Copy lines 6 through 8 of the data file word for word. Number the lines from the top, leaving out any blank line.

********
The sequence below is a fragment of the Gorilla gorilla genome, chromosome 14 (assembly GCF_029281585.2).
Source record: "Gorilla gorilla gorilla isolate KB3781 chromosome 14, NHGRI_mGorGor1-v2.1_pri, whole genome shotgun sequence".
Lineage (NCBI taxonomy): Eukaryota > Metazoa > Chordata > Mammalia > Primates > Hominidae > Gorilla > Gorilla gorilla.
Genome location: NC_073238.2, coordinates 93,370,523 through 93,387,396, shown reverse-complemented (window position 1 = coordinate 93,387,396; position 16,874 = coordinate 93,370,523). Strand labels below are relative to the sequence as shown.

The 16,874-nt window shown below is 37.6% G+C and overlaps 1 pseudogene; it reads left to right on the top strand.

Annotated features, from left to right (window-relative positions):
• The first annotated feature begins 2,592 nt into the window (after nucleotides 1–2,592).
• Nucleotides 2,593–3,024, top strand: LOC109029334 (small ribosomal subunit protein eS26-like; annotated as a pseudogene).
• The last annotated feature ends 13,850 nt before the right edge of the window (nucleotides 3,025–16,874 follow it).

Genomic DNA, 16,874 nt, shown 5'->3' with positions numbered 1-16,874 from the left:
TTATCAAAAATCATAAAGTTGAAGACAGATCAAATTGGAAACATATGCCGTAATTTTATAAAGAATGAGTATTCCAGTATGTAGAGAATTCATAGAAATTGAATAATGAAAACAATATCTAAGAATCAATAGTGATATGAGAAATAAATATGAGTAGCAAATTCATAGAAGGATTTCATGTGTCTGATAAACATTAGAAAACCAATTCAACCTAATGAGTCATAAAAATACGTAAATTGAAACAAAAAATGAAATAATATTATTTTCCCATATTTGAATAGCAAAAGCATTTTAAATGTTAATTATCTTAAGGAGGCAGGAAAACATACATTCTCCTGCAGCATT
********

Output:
Annotated features, from left to right (window-relative positions):
• The first annotated feature begins 2,592 nt into the window (after nucleotides 1–2,592).
• Nucleotides 2,593–3,024, top strand: LOC109029334 (small ribosomal subunit protein eS26-like; annotated as a pseudogene).